Pair Programming - Why you should try it
One reason is that many people view pair programming as an ineffective technique. In terms of effectiveness, there have been many attempts to measure the performance of software teams. The problem is that they tend to focus on individual productivity: how much code people write, how many hours people work... They focus on outputs instead of outcomes.
However, software development is not about how fast we can write new code. The goal of any organization is to make money. To make money, companies need to reduce the lead time to increase production feedback.
In this article, we will see how pair programming accelerates production feedback. We will also discuss some other benefits of pair programming, and why it is such an important practice in software development.
Hopefully, you'll decide to try it out :)
Benefits of pair programming
It's important to be aware of the benefits a new practice should provide before you start using it. You can then evaluate if it's working, motivate yourself to keep doing it, etc. We will explore some of the benefits of pair programming in this section.
In 2015, Google wanted to discover if there were any common factors among its best-performing teams. They conducted over 200 interviews on more than 180 teams. What they found was that “who is on a team matters less than how the team members interact, structure their work, and view their contributions”.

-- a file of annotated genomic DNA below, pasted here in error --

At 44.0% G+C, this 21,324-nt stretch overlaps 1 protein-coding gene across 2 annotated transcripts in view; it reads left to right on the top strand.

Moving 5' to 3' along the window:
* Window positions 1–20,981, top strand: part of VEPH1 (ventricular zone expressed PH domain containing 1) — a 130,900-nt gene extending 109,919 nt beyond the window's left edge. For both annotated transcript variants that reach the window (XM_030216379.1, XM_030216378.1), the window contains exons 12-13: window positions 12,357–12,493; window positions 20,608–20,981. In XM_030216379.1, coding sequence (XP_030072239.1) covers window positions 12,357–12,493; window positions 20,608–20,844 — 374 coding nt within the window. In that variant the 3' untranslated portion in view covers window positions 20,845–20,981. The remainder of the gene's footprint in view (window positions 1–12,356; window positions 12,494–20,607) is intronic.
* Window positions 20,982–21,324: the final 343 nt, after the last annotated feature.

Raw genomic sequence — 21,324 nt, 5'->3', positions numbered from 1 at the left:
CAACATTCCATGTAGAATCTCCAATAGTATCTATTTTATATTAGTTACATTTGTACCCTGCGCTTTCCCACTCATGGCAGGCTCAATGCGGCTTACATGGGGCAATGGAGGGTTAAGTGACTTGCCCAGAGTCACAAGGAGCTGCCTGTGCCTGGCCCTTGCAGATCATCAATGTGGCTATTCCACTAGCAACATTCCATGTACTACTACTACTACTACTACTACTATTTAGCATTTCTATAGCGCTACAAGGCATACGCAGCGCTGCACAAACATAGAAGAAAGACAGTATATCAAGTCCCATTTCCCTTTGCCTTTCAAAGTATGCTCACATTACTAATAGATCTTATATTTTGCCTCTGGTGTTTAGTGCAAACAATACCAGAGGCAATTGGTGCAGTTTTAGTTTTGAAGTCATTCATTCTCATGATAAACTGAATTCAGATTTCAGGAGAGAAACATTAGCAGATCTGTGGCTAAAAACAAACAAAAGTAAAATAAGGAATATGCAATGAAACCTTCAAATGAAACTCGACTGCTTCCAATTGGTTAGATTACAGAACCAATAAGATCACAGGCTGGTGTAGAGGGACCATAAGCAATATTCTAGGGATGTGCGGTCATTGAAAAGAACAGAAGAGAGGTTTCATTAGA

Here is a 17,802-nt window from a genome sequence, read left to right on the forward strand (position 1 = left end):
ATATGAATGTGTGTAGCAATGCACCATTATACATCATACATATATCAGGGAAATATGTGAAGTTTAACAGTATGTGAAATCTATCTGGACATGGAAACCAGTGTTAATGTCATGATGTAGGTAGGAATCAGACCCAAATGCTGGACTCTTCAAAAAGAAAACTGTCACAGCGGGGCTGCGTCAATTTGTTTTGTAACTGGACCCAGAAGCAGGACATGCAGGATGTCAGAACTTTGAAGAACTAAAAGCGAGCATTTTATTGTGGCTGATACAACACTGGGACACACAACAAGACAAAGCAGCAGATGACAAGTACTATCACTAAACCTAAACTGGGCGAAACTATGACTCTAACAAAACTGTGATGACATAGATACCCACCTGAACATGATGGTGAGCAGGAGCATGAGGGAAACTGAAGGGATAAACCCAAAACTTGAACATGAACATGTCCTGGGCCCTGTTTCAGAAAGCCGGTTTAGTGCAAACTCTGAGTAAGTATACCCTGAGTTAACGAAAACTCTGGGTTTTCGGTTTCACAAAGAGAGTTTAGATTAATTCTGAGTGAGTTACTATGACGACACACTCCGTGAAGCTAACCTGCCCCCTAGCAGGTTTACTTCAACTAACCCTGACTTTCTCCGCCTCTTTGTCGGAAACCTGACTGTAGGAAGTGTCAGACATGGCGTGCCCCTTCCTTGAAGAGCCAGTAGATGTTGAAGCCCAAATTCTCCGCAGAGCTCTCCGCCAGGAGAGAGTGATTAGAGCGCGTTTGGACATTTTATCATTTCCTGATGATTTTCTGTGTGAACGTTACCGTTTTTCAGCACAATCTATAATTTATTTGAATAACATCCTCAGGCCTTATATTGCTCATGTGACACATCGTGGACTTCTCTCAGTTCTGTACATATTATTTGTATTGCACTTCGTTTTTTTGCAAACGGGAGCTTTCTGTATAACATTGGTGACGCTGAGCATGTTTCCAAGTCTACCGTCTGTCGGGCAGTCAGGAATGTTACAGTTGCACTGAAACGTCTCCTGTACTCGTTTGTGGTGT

Software development is a team activity. The communication that pair programming requires often leads to a stronger sense of team identity and better relationships between team members. We enjoy our success together when things go well. When things go wrong, it is also less painful for the team if they are together.
This one is the most obvious benefit of pair programming. When we do pair programming, every piece of our code is known by at least two people. A few immediate advantages at this point are:
Bus Factor problem is dramatically decreased.
Taking holidays whenever we like does not affect the team's activity. Team initiatives are not dependent on a specific person.
Furthermore, remember that the whole team is constantly exchanging knowledge. Eventually, everyone on the team will grow dramatically. In my opinion, there is no better strategy to spread learning than pair programming.
Let’s go with efficiency. When we are working on a new feature, our goal is to deploy the new changes into production as soon as possible so that we can get feedback about them. As we saw in the article on feedback loops, fast feedback has many benefits. We would like to work on small steps, committing changes very often.
In addition to having fast feedback, we want to maintain a high level of quality within our code. To keep this level of quality, we often do code reviews before deploying code to production. A second opinion is always useful. There are several ways to conduct these reviews:
- Asynchronous code reviews: Asynchronous code reviews prevent us from committing changes to production continuously, so our goal of having fast feedback is broken. Additionally, asynchronous code reviews result in a lot of wasted time and interruptions due to multiple context switches. The screenshot below illustrates this clearly, from Dragan Stepanovic’s tweet: